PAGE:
Sunday, January 15, 2012

Life On the Wild Edge - Part II

(Continued from the preceding post)

During the fall of 2005 we built a concrete structure at the outflow of the pond in order to stabilize the outflow at a constant rate.  This relatively unobtrusive structure, now moss-lined, has also allowed us to estimate the approximate production of the spring at the outflow at greater than 22 gallons per hour.  Given that water produced by the spring evaporates and also percolates into the surrounding soil, we know that production from the spring itself has to be greater than the water that exits the pond through the outflow.

In any event, the pool provides habitat for a healthy, noisy population of frogs and other amphibians.  The frogs attach their egg clusters to the loose branches that float about the pool.  They spawn throughout the late winter and are joined by other species as the seasons advance. The Southern Appalachians are incredibly rich in amphibian species. In addition to the frogs, we have noted three species of salamanders and I'm sure there are others. 

There are times in the spring and summer when I think that the local bear population outnumbers the local human population. The black bear is quite an impressive creature capable of doing a bit of damage.  We are fortunate that the black bear is also a relatively peaceful species.  The bears will surrender their normal shyness in pursuit of the seed that many of our neighbors offer to the rich bird population that visit and, in some cases, live on these ridges.  At Hidden Springs we don't we don't intentionally feed birds or other wild species.  We are, however, replacing exotic vegetation with native vegetation that produce food for the birds and other animals.  By the way, the bears like the spring pool and frequently use it as a ‘wallow’ in which to bathe.  Nothing smells quite like a bear dripping wet from its bath. Here at Hidden Springs we are using many of the restoration techniques we applied and experimented with at White Oak Cottage in Georgia, and subsequently published in Countryside Magazine, Permaculture Magazine, and other outlets.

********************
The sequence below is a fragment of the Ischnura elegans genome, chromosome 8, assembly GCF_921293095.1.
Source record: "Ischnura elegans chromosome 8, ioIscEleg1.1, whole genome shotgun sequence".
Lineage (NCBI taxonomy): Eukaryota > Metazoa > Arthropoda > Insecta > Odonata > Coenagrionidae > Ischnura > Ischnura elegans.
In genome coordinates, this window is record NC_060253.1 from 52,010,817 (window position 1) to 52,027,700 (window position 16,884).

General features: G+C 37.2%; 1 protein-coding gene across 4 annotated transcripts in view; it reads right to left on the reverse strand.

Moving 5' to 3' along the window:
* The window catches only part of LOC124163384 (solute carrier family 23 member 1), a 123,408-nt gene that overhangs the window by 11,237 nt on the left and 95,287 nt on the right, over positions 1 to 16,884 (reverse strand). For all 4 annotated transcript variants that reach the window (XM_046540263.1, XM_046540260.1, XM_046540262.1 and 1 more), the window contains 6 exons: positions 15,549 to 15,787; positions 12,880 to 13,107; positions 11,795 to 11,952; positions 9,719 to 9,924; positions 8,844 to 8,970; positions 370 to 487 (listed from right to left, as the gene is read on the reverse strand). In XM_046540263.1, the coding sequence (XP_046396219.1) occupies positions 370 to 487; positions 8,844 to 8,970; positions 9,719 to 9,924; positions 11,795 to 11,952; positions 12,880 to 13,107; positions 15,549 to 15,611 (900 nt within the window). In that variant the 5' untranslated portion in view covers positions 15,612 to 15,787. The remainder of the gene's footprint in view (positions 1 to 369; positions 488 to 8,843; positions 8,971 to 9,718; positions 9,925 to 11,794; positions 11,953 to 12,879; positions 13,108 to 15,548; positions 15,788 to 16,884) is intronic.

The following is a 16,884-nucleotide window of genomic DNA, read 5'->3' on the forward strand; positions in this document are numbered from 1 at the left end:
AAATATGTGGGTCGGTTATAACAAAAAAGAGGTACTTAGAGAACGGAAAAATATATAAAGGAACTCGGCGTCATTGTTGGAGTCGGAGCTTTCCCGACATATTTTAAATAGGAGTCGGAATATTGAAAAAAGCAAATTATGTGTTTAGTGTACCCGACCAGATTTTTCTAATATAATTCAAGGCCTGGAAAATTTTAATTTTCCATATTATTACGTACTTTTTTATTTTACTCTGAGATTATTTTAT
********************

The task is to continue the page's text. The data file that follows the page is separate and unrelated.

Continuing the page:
Human populations will continue to push out against the wild land edge.  Where we cannot contain ourselves, we must learn how to make that push as gentle as possible.  Here at Hidden Springs, just as at our previous homes we are trying to learn how to do that.

Additional material on sensitive Earthcare may be found as follows:

Baugh, Tom. 1995. Restoring Spring Meadow. American Horticulture 74(12) :12-13.
Baugh, Tom. 1996. Beating sidewalks into gardens. Organic Gardening 43(2) :72.
Baugh, T. and P. Baugh. 2001. A hole in the forest. Countryside 85(1):93-96.
Baugh, T.  2003. An American Meadow.  Permaculture Magazine. (35):23-25
Baugh, T.  2003. Members of the community. BackHome Magazine. May/June 2003.
Baugh, T. 2003. Defensive gardening.  Countryside 87(3):37-40.
Baugh, T. 2003. Build and log ‘n limb fence.  Countryside. 87-(4):62-63.
Baugh, T. 2003. Native shrubs that won’t impress the neighbors.  Countryside 87(5): 67-68.